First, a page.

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Caught in the Crossfire: Israeli Christians Face Hezbollah’s Relentless Attacks

The unceasing bombardment of rockets and armed drones has affected all aspects of daily life in the region.

Caught in the Crossfire: Israeli Christians Face Hezbollah’s Relentless Attacks



By Michele Chabin, The National Catholic Register

JERUSALEM — With all eyes on the Hamas-Israel war and growing humanitarian crisis in Gaza, many people around the world have ignored the threat to Israel from its northern neighbor, Lebanon.  

Since the Oct. 7 Hamas massacre, Hezbollah, a U.S.-designated terror organization and militia with 60,000 soldiers, has been launching rockets and armed drones at communities in northern Israel from its perch in southern Lebanon. The Israeli Defense Force often responds to the attacks by launching rockets across the border.  

Hezbollah’s attacks, which sometimes number dozens a day, have caused damage, casualties and fear in the towns, villages and kibbutzim (communal farms) that dot Israel’s mostly rural northern border. This has affected the lives of all Israelis who live near Israel’s border with Lebanon, including tens of thousands of Christians. 

“This is a war of attrition,” said Bishop Rafic Nahra, patriarchal vicar for Israel and auxiliary bishop of the Latin Patriarchate of Jerusalem, describing the conflict between Hezbollah and Israel. “People’s lives are affected. It is a very difficult situation.” 

While there are some Christians who are visiting Israel on solidarity missions or serving as volunteers to Israeli farmers and others in need, they rarely visit the usual Christian holy sites.  

“There is very little tourism,” Father Nahra said. “A few Asian groups but almost no Americans or Europeans.” This is a big blow for the country’s 185,000-strong Christian community, which relies heavily on pilgrimages. “All those who worked in hotels, in Christian shops, who produce items sold to pilgrims aren’t working.” Even the large hostel run by the Sisters of Nazareth is shuttered.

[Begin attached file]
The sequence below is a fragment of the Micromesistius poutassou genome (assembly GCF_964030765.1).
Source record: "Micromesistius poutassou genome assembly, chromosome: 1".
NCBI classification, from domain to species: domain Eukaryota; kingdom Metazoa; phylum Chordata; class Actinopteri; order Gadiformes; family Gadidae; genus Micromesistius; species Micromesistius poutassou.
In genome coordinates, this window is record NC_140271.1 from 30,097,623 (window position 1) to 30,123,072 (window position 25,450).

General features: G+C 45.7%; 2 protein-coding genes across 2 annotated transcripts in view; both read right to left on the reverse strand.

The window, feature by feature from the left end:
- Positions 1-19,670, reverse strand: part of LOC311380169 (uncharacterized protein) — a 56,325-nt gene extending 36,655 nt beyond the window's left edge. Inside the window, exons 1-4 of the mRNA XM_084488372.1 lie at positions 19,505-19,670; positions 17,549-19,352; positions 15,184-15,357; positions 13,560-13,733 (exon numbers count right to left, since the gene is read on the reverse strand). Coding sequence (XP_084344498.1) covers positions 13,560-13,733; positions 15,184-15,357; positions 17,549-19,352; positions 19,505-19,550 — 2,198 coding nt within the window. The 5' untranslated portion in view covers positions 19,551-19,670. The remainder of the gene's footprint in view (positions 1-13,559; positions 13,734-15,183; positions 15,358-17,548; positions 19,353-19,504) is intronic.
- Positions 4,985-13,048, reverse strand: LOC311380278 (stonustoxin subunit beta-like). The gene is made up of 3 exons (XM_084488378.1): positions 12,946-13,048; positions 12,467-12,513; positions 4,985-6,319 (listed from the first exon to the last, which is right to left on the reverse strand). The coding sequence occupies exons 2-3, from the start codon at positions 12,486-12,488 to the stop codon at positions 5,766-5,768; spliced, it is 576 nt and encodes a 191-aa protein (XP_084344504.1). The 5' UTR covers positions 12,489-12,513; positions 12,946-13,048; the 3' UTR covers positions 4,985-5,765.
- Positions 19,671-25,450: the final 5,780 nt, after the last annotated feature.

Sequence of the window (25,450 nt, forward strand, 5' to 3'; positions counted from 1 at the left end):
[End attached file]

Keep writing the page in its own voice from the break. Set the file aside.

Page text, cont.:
Perhaps even more worrying, the violent attacks by Hezbollah in the north and Hamas in the south “have affected the trust between Arabs and Jews,” Father Nahra said. Most Israeli Christians are Arabs or live in Arabic-speaking communities. 

Since the start of the war, he noted, “Jewish employers have been much more wary of hiring Arab employees” due to security concerns or bigotry — or both. “Some of our young people are thinking of leaving the country.”   

Daily Life Compromised

Hezbollah’s relentless attacks are directly affecting Israeli Christians’ ability to conduct day-to-day life and even to pray.  

On Christmas, Hezbollah fired an anti-tank missile at St. Mary’s Church in Iqrit, a former Melkite (Greek Catholic) village depopulated by the Israeli Army in 1948. The missile severely wounded an 86-year-old Christian man, while a second missile wounded first responders who had gone to his aid. The church itself was not damaged.

“Since then, Iqrit has been a closed military zone,” said Nemi Ashkar, whose family once lived in Iqrit. It’s too dangerous to hold church services. Although the church’s cemetery remains open, “it’s risky to gather there. Now the number of mourners is limited to something like 10 people.” 

Father Jawhar Tonios offers communion at a Maronite Sunday church service as Lebanese Christians preserve daily life despite close proximity to Lebanon’s southern border with Israel.(Photo: Scott Peterson)2024 Scott Peterson

Iqrit is just a few miles from the Lebanon border.  

Ashkar, who lives in Kfar Yasif, a Christian-Muslim-Druze village in western Galilee about 13 miles from the Lebanon border, said the villagers hear the booms from Lebanon and Israel day and night. Not surprisingly, Israelis are afraid to venture north, and are taking their vacations and business elsewhere.  

“Our businesses rely largely on the traffic of people who come from the center of the country, from Tel Aviv,” said Ashkar, whose family owns a winery. “Times are tough.”